Uwe E. Reinhardt: “America’s Mid-20th-Century Infrastructure”
Instead of setting about to bring our infrastructure up to 21st-century standards – which might, alas, involve more of the much detested public-sector investment — we angrily and yet meekly suffer for days or weeks without light, heat and transportation, verbally shaking our fists at the power companies but leaving it at that.
We are, at most, prepared to stock our households with flashlights and candles and, if we have the money, buy portable generators that can produce a modest amount of electricity, albeit at great expense. How can this be an efficient way of bringing electric power to households?
The bottom line is that this economy, at its root, is built on a web of scientific knowledge from physics to chemistry to biology. It’s impossible to just cherry pick out parts we don’t like. If the Earth is 9,000 years old, then virtually the entire construct of modern science is simply wrong. Not only that, most of the technology that we rely on most likely wouldn’t work – as they’re dependent on science that operates on the same physical laws that demonstrate the age of the universe.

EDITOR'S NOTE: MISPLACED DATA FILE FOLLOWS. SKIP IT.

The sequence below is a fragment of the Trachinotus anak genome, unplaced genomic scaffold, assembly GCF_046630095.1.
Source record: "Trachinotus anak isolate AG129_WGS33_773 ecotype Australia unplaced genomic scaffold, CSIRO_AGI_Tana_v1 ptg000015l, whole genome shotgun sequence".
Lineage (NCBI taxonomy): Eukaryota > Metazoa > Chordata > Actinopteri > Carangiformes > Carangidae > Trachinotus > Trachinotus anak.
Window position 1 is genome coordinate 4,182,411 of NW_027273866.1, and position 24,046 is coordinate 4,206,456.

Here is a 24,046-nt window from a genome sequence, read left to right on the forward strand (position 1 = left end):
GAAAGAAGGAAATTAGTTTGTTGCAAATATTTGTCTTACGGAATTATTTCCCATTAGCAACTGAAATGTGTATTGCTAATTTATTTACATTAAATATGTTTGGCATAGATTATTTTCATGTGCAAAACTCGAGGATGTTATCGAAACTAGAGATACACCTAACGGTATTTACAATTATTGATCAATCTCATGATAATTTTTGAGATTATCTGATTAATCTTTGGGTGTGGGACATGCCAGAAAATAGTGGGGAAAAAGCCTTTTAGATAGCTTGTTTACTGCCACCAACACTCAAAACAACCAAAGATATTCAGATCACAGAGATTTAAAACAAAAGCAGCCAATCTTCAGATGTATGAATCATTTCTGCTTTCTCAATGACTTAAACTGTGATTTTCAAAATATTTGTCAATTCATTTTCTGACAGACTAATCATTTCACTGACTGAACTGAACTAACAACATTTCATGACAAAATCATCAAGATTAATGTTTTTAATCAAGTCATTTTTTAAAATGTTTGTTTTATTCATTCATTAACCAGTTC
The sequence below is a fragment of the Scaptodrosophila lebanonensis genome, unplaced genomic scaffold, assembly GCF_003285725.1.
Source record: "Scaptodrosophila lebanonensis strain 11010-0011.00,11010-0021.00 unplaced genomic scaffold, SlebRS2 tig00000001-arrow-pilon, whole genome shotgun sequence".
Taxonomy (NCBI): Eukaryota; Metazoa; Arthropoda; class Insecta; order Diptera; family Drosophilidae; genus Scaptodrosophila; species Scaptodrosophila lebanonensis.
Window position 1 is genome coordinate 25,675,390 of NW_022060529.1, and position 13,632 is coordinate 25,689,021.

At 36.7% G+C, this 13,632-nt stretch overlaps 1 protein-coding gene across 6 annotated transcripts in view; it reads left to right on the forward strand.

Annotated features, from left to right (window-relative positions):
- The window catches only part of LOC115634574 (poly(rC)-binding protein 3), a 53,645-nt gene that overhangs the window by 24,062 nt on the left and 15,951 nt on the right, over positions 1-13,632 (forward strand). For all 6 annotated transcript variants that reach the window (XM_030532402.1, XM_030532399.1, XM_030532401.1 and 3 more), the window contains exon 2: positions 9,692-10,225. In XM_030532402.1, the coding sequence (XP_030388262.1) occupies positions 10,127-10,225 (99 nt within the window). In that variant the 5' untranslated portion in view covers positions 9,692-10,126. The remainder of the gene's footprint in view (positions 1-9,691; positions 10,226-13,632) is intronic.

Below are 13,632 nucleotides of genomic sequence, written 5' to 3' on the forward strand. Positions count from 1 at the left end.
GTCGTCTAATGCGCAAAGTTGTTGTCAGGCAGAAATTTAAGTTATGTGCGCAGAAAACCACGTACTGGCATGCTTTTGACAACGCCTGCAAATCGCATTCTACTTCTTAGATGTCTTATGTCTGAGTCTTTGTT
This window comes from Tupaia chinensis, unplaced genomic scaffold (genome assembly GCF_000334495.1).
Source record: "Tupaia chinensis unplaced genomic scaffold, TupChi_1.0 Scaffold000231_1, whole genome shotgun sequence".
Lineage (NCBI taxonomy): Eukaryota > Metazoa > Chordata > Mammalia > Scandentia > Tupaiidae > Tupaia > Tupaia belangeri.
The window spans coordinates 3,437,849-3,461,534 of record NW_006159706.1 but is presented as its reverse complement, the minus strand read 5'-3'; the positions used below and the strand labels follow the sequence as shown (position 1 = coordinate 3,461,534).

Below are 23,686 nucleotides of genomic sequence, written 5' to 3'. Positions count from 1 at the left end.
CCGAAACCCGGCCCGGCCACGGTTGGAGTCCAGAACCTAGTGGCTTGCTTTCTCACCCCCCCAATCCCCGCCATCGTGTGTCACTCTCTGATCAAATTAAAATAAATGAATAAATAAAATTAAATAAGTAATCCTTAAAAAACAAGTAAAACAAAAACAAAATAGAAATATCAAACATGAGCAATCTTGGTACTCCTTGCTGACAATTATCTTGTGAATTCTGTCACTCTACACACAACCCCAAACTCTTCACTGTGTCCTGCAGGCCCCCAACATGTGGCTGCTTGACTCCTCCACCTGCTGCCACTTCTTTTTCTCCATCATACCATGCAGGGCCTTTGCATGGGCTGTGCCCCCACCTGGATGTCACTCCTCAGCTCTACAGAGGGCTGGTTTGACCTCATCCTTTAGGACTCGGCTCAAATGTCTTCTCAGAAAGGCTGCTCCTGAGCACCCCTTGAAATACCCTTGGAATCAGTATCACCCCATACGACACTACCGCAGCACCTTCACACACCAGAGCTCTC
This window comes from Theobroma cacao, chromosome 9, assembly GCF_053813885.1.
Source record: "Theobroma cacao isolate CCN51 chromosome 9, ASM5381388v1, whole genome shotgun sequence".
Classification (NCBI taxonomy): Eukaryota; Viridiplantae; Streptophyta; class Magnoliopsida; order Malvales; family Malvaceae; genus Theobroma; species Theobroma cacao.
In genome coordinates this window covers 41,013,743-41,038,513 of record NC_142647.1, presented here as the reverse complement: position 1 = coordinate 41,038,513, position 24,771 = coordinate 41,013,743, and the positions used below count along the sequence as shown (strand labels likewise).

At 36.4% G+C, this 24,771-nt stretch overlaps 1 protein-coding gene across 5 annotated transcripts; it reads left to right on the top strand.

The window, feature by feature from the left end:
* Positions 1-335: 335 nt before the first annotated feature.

The fact of the matter is, we all pick and choose. We’re all selective in our interpretation and application of the biblical text. The better question to ask one another is why we pick and choose the way that we do, why we emphasize some passages and not others. This, I believe, will elevate the conversation so that we’re using the Bible, not as a blunt weapon, but as a starting point for dialogue.
Richard Beck: “An Economy of Submission”
An economy of submission is the mutual, reciprocal, flowing exchange of submission. More, it’s an economy of gifts freely given and received. This is the notion of mutual submission, servant-heartedness, and koinonia. The vision here isn’t one group trying to get another group to submit. That’s an exercise of power. Rather, the vision is of participating in loving community with each responsive to the needs of the other.